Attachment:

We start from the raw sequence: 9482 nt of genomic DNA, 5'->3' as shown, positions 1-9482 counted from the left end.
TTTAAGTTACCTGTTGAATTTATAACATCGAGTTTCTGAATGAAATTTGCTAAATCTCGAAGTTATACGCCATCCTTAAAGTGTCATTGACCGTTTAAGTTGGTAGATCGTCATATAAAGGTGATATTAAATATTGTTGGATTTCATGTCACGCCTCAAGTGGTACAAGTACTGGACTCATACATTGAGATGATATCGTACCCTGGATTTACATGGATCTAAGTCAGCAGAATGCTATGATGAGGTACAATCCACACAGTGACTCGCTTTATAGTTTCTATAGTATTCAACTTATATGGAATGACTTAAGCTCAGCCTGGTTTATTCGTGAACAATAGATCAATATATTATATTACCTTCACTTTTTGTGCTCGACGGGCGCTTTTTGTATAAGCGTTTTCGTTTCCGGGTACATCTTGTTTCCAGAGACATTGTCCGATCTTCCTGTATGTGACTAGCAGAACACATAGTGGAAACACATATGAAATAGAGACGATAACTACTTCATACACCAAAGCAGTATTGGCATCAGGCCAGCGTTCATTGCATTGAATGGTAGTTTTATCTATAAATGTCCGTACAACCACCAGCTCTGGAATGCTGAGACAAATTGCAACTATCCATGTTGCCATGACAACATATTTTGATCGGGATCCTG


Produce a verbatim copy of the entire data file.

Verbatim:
We start from the raw sequence: 9482 nt of genomic DNA, 5'->3' as shown, positions 1-9482 counted from the left end.
TTTAAGTTACCTGTTGAATTTATAACATCGAGTTTCTGAATGAAATTTGCTAAATCTCGAAGTTATACGCCATCCTTAAAGTGTCATTGACCGTTTAAGTTGGTAGATCGTCATATAAAGGTGATATTAAATATTGTTGGATTTCATGTCACGCCTCAAGTGGTACAAGTACTGGACTCATACATTGAGATGATATCGTACCCTGGATTTACATGGATCTAAGTCAGCAGAATGCTATGATGAGGTACAATCCACACAGTGACTCGCTTTATAGTTTCTATAGTATTCAACTTATATGGAATGACTTAAGCTCAGCCTGGTTTATTCGTGAACAATAGATCAATATATTATATTACCTTCACTTTTTGTGCTCGACGGGCGCTTTTTGTATAAGCGTTTTCGTTTCCGGGTACATCTTGTTTCCAGAGACATTGTCCGATCTTCCTGTATGTGACTAGCAGAACACATAGTGGAAACACATATGAAATAGAGACGATAACTACTTCATACACCAAAGCAGTATTGGCATCAGGCCAGCGTTCATTGCATTGAATGGTAGTTTTATCTATAAATGTCCGTACAACCACCAGCTCTGGAATGCTGAGACAAATTGCAACTATCCATGTTGCCATGACAACATATTTTGATCGGGATCCTG